It was A.D. 321, and the Emperor Constantine decreed that the venerable “Day of the Sun” ought to be dedicated to rest. As we read in his imperial edict: “The magistrates and inhabitants of the cities shall rest on the venerable Day of the Sun, and all the stores will remain closed.” But it was Emperor Theodosius I in 383 who converted the “dies Solis” into the “dies Dominica,” or “day of the Lord.” The Lord’s Day is the day of Christianity par excellence, in which the key words are tradition and family.
And now, amazingly, in a strange coincidence just a few days before Christmas 2017, family unity, traditions, and rest have returned to the center of public attention, if not so much to the attention of the media, since the Polish Sejm (the lower house of parliament) voted in late November to return Sunday to being the Lord’s Day for everyone and thus also for shop-owners. By 2020, all purchases on Sunday will be made illegal.
At the heart of the purpose of this law is the express desire to allow the people of Poland to have more time to spend with their families and less time shopping on Sundays. With 254 votes in favor, 156 against, and 23 abstentions, the legislation introduced a year ago by “Solidarnosc” – an originally Catholic and anti-communist movement that with the fall of communism became one of the leading trade unions of the nation – is now in the hands of the Senate, and it will be presented to President Andzrej Duda for his definitive approval. Under the law, beginning in March 2018, stores will be allowed to remain open only on the first and last Sunday of the month. Then, beginning in 2019, only the last Sunday of the month is allowed, and finally, in 2020, the ban will be almost total. In fact, Sunday shopping will be permitted only on seven Sundays of the year, including the two Sundays before Christmas and the Sunday before Easter. Foreign chains with wide distribution will have to conform to the new arrangement, but not small shops like bakeries.
The “new man” of communism was in fact supposed to be the protagonist of a society without classes, and the sign of his “novelty” was the tendency to be always busy, never idle. Idleness, understood as mere inactivity, not sloth in the communist and socialist moral code, was the disease from which to free the soul. Idleness was the vice that damaged the diligent construction of the communist utopia and was not only harmful to oneself, but also considered a distraction for everyone else. And so the idea of the Lord’s Day, which was in its essence heretical to the communist, was soon eradicated by the same members of the Communist Party who concerned themselves with giving a “good” example by working on the the seventh day of the week and compelling everyone else to do the same.
Endless work conquered everyone and everything. The communists sought to annihilate Christianity by way of attacking Sunday, which, in postmodern society, led to checkmate. Communism chained the workers to itself, and everyone’s horizon shrank, deprived as they were of seeing the “sky” of Sunday. Sundays without rest or reverence have been attempted in Europe’s past as well as in its present, now ever less Christian, depriving it of its soul. But Poland, which evidently is still holding onto its soul, has decided to free itself from every trace of its red past and to facilitate the sanctification of Sunday for everyone.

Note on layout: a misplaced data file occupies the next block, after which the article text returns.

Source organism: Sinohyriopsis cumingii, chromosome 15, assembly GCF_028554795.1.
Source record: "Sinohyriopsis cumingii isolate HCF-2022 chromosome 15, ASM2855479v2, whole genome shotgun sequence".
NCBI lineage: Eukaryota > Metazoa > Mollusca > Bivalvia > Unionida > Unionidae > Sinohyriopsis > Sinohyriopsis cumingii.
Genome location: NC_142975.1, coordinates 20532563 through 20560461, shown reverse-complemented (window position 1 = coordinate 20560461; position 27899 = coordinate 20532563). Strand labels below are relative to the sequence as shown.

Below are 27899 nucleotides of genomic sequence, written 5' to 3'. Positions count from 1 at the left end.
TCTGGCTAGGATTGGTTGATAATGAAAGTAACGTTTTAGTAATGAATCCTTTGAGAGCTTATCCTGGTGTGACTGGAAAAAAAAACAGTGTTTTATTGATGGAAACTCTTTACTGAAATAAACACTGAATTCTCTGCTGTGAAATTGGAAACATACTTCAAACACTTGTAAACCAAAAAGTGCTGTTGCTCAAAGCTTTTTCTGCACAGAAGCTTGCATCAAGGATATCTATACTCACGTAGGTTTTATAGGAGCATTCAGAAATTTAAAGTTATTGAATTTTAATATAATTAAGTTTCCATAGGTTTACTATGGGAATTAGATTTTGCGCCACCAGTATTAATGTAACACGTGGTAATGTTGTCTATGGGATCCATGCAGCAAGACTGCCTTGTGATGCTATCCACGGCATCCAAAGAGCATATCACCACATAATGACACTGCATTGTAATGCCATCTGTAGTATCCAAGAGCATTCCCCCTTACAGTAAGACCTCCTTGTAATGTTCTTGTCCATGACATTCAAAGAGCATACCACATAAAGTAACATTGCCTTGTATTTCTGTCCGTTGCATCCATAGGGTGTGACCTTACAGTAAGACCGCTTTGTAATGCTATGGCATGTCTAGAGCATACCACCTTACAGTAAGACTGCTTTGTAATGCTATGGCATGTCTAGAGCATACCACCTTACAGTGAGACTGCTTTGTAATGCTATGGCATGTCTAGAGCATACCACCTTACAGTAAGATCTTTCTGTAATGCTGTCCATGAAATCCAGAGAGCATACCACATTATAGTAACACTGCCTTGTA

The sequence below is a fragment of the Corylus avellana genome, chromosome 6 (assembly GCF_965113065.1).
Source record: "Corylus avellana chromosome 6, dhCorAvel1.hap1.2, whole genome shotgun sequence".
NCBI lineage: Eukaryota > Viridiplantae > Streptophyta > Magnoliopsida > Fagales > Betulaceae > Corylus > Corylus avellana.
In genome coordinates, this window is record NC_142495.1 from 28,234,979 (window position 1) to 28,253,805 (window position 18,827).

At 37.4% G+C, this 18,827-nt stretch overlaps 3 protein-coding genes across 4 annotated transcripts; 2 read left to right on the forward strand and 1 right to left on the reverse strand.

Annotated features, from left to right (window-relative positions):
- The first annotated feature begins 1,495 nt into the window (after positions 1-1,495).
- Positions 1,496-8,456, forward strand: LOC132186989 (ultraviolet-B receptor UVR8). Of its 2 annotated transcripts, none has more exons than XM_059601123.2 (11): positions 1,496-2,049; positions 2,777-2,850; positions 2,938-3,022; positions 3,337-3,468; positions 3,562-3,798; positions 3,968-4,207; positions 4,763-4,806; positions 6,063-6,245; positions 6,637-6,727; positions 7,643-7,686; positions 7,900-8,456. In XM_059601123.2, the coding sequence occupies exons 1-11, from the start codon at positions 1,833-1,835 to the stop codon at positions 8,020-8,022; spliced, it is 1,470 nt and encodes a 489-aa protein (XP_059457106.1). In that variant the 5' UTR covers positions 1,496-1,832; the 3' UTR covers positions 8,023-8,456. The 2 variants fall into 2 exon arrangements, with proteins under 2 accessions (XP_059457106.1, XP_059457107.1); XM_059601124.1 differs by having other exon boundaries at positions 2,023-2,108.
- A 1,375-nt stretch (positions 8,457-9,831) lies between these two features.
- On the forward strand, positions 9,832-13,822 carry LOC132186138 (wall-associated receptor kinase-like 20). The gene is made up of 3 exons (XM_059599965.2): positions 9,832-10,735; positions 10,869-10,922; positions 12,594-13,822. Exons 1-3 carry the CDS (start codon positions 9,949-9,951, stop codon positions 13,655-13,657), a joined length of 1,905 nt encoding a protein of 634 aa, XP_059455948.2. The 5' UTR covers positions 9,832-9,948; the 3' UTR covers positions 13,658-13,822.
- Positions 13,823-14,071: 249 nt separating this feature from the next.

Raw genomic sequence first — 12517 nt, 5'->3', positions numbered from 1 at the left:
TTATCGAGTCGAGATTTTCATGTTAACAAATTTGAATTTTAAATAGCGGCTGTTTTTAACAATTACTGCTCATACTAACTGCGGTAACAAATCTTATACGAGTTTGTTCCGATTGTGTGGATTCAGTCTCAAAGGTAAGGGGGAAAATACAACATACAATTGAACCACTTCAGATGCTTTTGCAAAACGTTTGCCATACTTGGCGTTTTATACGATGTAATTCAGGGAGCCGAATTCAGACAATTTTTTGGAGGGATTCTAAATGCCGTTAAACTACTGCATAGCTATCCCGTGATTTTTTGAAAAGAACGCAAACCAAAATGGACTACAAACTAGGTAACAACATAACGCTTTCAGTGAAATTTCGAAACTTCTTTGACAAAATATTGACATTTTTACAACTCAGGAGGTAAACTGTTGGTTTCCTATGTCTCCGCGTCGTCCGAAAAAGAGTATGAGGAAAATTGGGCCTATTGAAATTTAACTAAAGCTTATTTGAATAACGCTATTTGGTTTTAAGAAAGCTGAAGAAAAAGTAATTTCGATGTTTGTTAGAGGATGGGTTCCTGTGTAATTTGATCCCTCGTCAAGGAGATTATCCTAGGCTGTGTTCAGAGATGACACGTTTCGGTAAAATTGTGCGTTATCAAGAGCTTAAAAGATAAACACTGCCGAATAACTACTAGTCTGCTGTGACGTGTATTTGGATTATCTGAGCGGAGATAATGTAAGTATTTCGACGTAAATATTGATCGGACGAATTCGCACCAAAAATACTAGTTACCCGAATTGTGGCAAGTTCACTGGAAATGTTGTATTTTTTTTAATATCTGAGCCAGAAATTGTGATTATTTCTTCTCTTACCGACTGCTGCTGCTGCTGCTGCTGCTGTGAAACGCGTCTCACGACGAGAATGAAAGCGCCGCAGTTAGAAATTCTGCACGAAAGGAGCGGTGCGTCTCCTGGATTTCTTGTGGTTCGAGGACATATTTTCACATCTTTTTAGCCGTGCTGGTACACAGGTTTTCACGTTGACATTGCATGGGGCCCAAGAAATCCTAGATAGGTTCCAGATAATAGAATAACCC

We know that the evolution of social-economic conditions has led to the profound modification of collective behavior and consequently of the appearance of Sunday. As St. John Paul II wrote:
The custom of the ‘weekend’ has become more widespread, a weekly period of respite, spent perhaps far from home and often involving participation in cultural, political or sporting activities which are usually held on free days. This social and cultural phenomenon is by no means without its positive aspects if, while respecting true values, it can contribute to people’s development and to the advancement of the life of society as a whole. All of this responds not only to the need for rest, but also to the need for celebration which is inherent in our humanity. Unfortunately, when Sunday loses its fundamental meaning it is man who becomes incapable of celebration.
Poland wants to restore this understanding to its people, giving less opportunity for grazing in alienating shopping centers just for the perverse sake of doing it, but without falling into the dull banality of not realizing that “the sabbath was made for man, not man for the sabbath.”
And if – as someone were to object, “This solidarity between church and state is becoming disturbing, the PiS [Law and Justice party] has changed everything in less than two years: the legislation, the press, and the society. Every aspect of our liberty is at risk” – the government has no intention of eating from the hand of the latest sociologist. Also, in the meantime, the prime minister-designate of Poland, Mateusz Morwiecki, who took office on December 11, in his first speech spoke of “dreaming of a Europe which returns to being Christian.” With the nomination of Morwiecki, Poland seems to have certified his ambitions. The 49-year-old Catholic, father of four Catholic children, has declared that he is profoundly saddened by the fact that “the churches are empty and are being transfomed into museums and you never hear true songs in them any more.”
In conclusion, Poland has begun its counter-revolution, and it does not seem to fear the threats of the politically correct. The first step appears to be modifying Sunday – not in order to introduce changes of an economic nature, but to restore harmony to reality. For Poles, in fact, the day of rest represents “opposition to the exclusivism of the ideal of work” – a break that is actually part of the deeper work of watering the Christian roots that give life and moving ever away from the specter of communism.